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There are no quick fix solutions in counter-insurgency, it requires a mix of hard and soft options to tackle both the hard core and eliminate the root cause
|The Author is Former Director General of Information Systems and A Special Forces Veteran, Indian Army
Addressing a public rally in Korba Industrial Town of Chhattisgarh on January 7, 2023, Union Home Minister Amit Shah declared that the aim of the Union government is to make the country free from Maoist insurgency before the 2024 parliamentary elections. He also appealed to the people to vote back the Bharatiya Janata Party (BJP) in power in 2024. This gives Shah just about 15 months to finish off the Maoist insurgency. Hopefully he is aware that erstwhile Union Home Ministers from P.C. Chidambaram to Rajnath Singh also made claims that the Maoist insurgency would be finished off in next 2-3 years; which proved these were bogus claims. Similar appears to be the case with Shah unless he has found a magic wand.
Shah’s above statement perhaps is electionrhetoric since elections are due in Chhattisgarh amongst eight other states this year and the general elections are due in the country in the first half of 2024. For similar reasons in another election rally in Jharkhand on the same day he attacked the coalition government headed by Hemant Soren (who is a tribal) by accusing him of looting his own brothers and sisters in the tribal heartland since coming to power in 2019 but “steered clear of contentious issues like the implementation of the Sama Code of Conduct and probes by central agencies among other things” according to the media.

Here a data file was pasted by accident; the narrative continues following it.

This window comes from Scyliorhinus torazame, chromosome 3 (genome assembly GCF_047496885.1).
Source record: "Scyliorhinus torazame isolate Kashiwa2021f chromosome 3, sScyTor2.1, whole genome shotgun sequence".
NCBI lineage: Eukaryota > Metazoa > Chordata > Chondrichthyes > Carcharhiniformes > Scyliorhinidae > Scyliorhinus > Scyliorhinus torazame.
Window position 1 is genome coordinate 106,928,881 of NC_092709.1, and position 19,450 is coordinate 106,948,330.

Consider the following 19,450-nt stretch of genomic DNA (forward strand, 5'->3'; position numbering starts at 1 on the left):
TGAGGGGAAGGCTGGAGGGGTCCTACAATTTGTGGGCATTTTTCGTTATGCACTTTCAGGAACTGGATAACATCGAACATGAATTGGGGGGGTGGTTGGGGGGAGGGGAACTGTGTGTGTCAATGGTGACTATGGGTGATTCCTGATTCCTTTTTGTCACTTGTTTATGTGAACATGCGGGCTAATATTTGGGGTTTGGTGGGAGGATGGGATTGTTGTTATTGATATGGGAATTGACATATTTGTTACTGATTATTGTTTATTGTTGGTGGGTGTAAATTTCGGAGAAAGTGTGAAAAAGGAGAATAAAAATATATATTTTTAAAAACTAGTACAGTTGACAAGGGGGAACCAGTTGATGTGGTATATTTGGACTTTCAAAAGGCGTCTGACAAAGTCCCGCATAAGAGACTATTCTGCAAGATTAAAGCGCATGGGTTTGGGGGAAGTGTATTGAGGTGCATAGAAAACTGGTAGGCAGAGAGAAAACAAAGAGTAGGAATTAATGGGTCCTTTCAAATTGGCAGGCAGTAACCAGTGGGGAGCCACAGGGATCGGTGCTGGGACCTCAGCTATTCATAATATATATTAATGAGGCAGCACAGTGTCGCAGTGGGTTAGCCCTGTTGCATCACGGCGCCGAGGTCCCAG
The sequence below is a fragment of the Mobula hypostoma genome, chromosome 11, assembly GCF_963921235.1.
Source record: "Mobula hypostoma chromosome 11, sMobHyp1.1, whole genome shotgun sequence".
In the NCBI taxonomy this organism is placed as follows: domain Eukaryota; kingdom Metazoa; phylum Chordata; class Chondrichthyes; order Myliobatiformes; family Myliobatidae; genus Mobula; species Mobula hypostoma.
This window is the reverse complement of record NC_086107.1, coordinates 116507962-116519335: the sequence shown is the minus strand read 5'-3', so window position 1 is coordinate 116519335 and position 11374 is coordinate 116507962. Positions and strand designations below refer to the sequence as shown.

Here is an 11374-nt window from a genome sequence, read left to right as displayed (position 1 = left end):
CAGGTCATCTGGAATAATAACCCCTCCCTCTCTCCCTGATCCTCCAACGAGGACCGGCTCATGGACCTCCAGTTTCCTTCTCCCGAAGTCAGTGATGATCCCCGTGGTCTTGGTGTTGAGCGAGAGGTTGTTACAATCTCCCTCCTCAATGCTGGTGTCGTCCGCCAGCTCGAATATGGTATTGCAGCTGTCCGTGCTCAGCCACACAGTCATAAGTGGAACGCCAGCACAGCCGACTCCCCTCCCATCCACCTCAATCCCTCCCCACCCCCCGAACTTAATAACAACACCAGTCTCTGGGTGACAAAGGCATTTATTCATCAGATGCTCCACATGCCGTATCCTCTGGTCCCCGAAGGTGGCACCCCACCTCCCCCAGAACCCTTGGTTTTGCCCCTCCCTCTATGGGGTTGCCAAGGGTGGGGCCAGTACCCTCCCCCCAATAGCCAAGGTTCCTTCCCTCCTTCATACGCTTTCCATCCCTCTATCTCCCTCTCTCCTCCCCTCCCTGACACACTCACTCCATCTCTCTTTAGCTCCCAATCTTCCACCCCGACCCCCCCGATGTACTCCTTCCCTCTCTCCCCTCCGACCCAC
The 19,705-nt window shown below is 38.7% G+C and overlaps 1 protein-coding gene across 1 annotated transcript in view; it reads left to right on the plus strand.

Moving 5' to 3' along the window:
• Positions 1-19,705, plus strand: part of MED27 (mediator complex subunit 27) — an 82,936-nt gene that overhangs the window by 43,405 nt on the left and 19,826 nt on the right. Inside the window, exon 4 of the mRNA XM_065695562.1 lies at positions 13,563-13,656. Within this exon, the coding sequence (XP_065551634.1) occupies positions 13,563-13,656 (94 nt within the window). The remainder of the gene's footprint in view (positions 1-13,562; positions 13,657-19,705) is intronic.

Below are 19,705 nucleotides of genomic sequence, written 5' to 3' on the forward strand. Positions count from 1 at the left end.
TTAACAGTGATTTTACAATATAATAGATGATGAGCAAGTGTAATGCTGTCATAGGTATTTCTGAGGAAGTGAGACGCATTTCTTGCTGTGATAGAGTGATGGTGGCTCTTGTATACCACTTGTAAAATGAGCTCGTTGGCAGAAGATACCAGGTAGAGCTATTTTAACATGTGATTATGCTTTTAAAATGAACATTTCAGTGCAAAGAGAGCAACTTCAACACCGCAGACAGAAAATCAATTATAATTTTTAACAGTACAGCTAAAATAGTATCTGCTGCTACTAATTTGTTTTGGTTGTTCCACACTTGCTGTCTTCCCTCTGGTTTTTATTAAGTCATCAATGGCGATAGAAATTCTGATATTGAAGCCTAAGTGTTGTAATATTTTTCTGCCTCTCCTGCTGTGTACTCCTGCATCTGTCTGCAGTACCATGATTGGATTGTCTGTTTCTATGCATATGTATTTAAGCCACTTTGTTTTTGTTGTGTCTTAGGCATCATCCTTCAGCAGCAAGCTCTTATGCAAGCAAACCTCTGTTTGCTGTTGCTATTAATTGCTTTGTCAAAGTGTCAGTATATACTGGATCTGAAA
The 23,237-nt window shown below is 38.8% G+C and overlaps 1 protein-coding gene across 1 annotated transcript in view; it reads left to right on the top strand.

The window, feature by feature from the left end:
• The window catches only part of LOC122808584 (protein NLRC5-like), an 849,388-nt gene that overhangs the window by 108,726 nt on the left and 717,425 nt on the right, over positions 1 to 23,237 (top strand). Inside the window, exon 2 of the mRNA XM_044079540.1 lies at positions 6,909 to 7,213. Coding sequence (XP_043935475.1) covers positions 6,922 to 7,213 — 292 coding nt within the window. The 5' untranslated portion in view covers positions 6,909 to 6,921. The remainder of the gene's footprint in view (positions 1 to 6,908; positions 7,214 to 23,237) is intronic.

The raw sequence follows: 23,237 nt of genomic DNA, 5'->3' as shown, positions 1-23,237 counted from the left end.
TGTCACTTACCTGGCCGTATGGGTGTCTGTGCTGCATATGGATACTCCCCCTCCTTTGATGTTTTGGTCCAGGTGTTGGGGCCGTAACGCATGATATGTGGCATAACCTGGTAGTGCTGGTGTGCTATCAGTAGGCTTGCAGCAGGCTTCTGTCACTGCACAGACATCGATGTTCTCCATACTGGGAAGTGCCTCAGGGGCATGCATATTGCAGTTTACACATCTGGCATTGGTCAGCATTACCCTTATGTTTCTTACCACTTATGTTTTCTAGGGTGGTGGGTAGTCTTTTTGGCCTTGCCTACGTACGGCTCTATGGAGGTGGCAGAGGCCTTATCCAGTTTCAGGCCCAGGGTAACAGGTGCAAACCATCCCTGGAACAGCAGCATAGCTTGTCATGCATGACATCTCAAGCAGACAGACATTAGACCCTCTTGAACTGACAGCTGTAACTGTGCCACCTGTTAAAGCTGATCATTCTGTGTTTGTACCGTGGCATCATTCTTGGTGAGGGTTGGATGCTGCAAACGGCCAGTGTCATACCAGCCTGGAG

Naturally, Shah would not mention that the Central Reserve Police Force (CRPF), the primary force for counter insurgency, is under the Ministry of Home Affairs (MHA) but rather than allowing the DG CRPF to control operations in the entire Maoist affected belt, CRPF battalions are dished out to States in order to avoid responsibility of the MHA and the Centre.
Amit Shah’s statement perhaps is election rhetoric since elections are due in Chhattisgarh amongst eight other states this year and the general elections are due in the country in the first half of 2024
During the winter session of Parliament last year which was closed prematurely on December 23, the MHA had informed Parliament that compared to 670 incidents and 202 fatalities in violence in 2019 in the Maoist-affected belt, there were 483 incidents and 91 fatalities 2022 - till November 30, 2022. Moreover, the most Maoists Affected Districts came down to 30 from 35 in 2018 and further to 25 in 2021. The number of districts which are being supported through the Security Related Expenditure (SRE) Scheme is presently 70.
The above report to Parliament did not cover 2021 possibly because of the April 2021 deadly attack by Maoists on a joint team of CRPF, District Reserve Guard (DSG), and Special Task Force (STF) killing 22 and injuring more than 30, in addition to blowing up the bus carrying CAPF near Narayanpur district of Bastar division killing five. Moreover, the fall in incidents and fatalities has also happened because of the negative effects of COVID-19 in the Maoist belt though establishment of new Company Operating Posts (COP) by the CRPF is helping to expand security cover in the region.